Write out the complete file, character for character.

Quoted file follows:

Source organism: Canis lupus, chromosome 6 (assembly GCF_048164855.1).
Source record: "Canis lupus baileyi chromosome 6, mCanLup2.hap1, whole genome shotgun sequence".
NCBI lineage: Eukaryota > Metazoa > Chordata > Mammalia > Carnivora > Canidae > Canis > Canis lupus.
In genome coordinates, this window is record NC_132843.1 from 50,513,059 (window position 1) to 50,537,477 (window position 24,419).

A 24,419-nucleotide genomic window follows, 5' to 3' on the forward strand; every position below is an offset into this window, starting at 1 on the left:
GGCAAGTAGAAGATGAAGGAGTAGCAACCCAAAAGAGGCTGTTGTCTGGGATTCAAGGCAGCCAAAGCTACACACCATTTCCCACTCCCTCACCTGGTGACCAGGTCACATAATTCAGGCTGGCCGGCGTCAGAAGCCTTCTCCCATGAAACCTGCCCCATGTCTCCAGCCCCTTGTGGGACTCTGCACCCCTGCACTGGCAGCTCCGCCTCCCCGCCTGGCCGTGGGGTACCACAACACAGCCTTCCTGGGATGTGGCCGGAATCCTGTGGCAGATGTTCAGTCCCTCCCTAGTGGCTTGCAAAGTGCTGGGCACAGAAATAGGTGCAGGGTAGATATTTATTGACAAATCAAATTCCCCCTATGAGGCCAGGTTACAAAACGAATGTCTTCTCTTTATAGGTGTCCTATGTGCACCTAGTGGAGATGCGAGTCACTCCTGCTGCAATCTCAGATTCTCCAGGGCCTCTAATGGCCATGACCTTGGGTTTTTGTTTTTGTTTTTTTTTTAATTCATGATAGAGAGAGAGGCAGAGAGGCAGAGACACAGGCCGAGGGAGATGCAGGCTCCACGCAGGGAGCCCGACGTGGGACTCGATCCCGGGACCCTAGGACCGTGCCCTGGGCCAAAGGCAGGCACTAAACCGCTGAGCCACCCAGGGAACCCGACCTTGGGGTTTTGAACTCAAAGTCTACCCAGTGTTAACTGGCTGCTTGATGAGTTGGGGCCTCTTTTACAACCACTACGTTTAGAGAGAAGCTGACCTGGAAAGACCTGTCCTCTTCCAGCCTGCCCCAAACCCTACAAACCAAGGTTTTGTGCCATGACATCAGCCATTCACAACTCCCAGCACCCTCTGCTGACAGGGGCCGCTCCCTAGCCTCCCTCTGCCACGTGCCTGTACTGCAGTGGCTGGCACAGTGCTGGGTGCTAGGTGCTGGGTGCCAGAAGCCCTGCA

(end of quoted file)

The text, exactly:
Source organism: Canis lupus, chromosome 6 (assembly GCF_048164855.1).
Source record: "Canis lupus baileyi chromosome 6, mCanLup2.hap1, whole genome shotgun sequence".
NCBI lineage: Eukaryota > Metazoa > Chordata > Mammalia > Carnivora > Canidae > Canis > Canis lupus.
In genome coordinates, this window is record NC_132843.1 from 50,513,059 (window position 1) to 50,537,477 (window position 24,419).

A 24,419-nucleotide genomic window follows, 5' to 3' on the forward strand; every position below is an offset into this window, starting at 1 on the left:
GGCAAGTAGAAGATGAAGGAGTAGCAACCCAAAAGAGGCTGTTGTCTGGGATTCAAGGCAGCCAAAGCTACACACCATTTCCCACTCCCTCACCTGGTGACCAGGTCACATAATTCAGGCTGGCCGGCGTCAGAAGCCTTCTCCCATGAAACCTGCCCCATGTCTCCAGCCCCTTGTGGGACTCTGCACCCCTGCACTGGCAGCTCCGCCTCCCCGCCTGGCCGTGGGGTACCACAACACAGCCTTCCTGGGATGTGGCCGGAATCCTGTGGCAGATGTTCAGTCCCTCCCTAGTGGCTTGCAAAGTGCTGGGCACAGAAATAGGTGCAGGGTAGATATTTATTGACAAATCAAATTCCCCCTATGAGGCCAGGTTACAAAACGAATGTCTTCTCTTTATAGGTGTCCTATGTGCACCTAGTGGAGATGCGAGTCACTCCTGCTGCAATCTCAGATTCTCCAGGGCCTCTAATGGCCATGACCTTGGGTTTTTGTTTTTGTTTTTTTTTTAATTCATGATAGAGAGAGAGGCAGAGAGGCAGAGACACAGGCCGAGGGAGATGCAGGCTCCACGCAGGGAGCCCGACGTGGGACTCGATCCCGGGACCCTAGGACCGTGCCCTGGGCCAAAGGCAGGCACTAAACCGCTGAGCCACCCAGGGAACCCGACCTTGGGGTTTTGAACTCAAAGTCTACCCAGTGTTAACTGGCTGCTTGATGAGTTGGGGCCTCTTTTACAACCACTACGTTTAGAGAGAAGCTGACCTGGAAAGACCTGTCCTCTTCCAGCCTGCCCCAAACCCTACAAACCAAGGTTTTGTGCCATGACATCAGCCATTCACAACTCCCAGCACCCTCTGCTGACAGGGGCCGCTCCCTAGCCTCCCTCTGCCACGTGCCTGTACTGCAGTGGCTGGCACAGTGCTGGGTGCTAGGTGCTGGGTGCCAGAAGCCCTGCA